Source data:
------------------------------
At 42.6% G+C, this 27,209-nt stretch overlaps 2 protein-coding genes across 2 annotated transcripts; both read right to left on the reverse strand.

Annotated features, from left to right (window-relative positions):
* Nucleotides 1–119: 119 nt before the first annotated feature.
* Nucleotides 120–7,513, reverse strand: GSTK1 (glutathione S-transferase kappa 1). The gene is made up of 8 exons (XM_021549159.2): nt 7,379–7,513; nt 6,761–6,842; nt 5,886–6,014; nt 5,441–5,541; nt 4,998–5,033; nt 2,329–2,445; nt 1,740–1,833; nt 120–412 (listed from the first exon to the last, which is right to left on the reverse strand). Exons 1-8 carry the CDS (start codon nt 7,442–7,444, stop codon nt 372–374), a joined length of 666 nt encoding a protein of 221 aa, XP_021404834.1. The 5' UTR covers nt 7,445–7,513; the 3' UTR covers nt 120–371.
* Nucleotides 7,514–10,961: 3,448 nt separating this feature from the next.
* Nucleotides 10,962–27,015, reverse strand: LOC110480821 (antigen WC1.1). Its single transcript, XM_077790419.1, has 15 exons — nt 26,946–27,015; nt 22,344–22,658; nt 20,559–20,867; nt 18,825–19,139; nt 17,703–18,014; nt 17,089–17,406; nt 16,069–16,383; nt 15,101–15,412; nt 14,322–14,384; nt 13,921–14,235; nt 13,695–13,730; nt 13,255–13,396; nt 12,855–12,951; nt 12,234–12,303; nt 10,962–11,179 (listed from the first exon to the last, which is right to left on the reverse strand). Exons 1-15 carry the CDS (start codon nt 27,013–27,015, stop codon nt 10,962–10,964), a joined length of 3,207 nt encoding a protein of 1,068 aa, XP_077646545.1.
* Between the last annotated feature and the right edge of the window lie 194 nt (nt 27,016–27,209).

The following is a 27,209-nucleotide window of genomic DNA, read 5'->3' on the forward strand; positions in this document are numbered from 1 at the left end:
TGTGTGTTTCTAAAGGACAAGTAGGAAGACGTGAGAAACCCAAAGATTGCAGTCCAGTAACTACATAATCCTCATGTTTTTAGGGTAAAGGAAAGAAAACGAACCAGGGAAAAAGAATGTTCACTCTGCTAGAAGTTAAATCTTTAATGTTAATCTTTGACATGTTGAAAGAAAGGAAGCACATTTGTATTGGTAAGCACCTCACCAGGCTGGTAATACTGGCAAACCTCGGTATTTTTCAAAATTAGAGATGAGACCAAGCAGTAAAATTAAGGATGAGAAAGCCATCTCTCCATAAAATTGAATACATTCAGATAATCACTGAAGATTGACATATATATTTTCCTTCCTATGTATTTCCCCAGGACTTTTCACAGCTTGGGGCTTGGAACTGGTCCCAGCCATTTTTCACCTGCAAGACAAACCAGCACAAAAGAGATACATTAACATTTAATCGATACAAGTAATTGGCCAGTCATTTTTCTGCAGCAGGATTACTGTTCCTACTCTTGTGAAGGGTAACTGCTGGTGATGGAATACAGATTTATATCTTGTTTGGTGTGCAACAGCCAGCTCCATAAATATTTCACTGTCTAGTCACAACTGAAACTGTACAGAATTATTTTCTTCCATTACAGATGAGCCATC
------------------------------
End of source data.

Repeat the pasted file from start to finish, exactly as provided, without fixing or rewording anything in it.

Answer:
At 42.6% G+C, this 27,209-nt stretch overlaps 2 protein-coding genes across 2 annotated transcripts; both read right to left on the reverse strand.

Annotated features, from left to right (window-relative positions):
* Nucleotides 1–119: 119 nt before the first annotated feature.
* Nucleotides 120–7,513, reverse strand: GSTK1 (glutathione S-transferase kappa 1). The gene is made up of 8 exons (XM_021549159.2): nt 7,379–7,513; nt 6,761–6,842; nt 5,886–6,014; nt 5,441–5,541; nt 4,998–5,033; nt 2,329–2,445; nt 1,740–1,833; nt 120–412 (listed from the first exon to the last, which is right to left on the reverse strand). Exons 1-8 carry the CDS (start codon nt 7,442–7,444, stop codon nt 372–374), a joined length of 666 nt encoding a protein of 221 aa, XP_021404834.1. The 5' UTR covers nt 7,445–7,513; the 3' UTR covers nt 120–371.
* Nucleotides 7,514–10,961: 3,448 nt separating this feature from the next.
* Nucleotides 10,962–27,015, reverse strand: LOC110480821 (antigen WC1.1). Its single transcript, XM_077790419.1, has 15 exons — nt 26,946–27,015; nt 22,344–22,658; nt 20,559–20,867; nt 18,825–19,139; nt 17,703–18,014; nt 17,089–17,406; nt 16,069–16,383; nt 15,101–15,412; nt 14,322–14,384; nt 13,921–14,235; nt 13,695–13,730; nt 13,255–13,396; nt 12,855–12,951; nt 12,234–12,303; nt 10,962–11,179 (listed from the first exon to the last, which is right to left on the reverse strand). Exons 1-15 carry the CDS (start codon nt 27,013–27,015, stop codon nt 10,962–10,964), a joined length of 3,207 nt encoding a protein of 1,068 aa, XP_077646545.1.
* Between the last annotated feature and the right edge of the window lie 194 nt (nt 27,016–27,209).

The following is a 27,209-nucleotide window of genomic DNA, read 5'->3' on the forward strand; positions in this document are numbered from 1 at the left end:
TGTGTGTTTCTAAAGGACAAGTAGGAAGACGTGAGAAACCCAAAGATTGCAGTCCAGTAACTACATAATCCTCATGTTTTTAGGGTAAAGGAAAGAAAACGAACCAGGGAAAAAGAATGTTCACTCTGCTAGAAGTTAAATCTTTAATGTTAATCTTTGACATGTTGAAAGAAAGGAAGCACATTTGTATTGGTAAGCACCTCACCAGGCTGGTAATACTGGCAAACCTCGGTATTTTTCAAAATTAGAGATGAGACCAAGCAGTAAAATTAAGGATGAGAAAGCCATCTCTCCATAAAATTGAATACATTCAGATAATCACTGAAGATTGACATATATATTTTCCTTCCTATGTATTTCCCCAGGACTTTTCACAGCTTGGGGCTTGGAACTGGTCCCAGCCATTTTTCACCTGCAAGACAAACCAGCACAAAAGAGATACATTAACATTTAATCGATACAAGTAATTGGCCAGTCATTTTTCTGCAGCAGGATTACTGTTCCTACTCTTGTGAAGGGTAACTGCTGGTGATGGAATACAGATTTATATCTTGTTTGGTGTGCAACAGCCAGCTCCATAAATATTTCACTGTCTAGTCACAACTGAAACTGTACAGAATTATTTTCTTCCATTACAGATGAGCCATC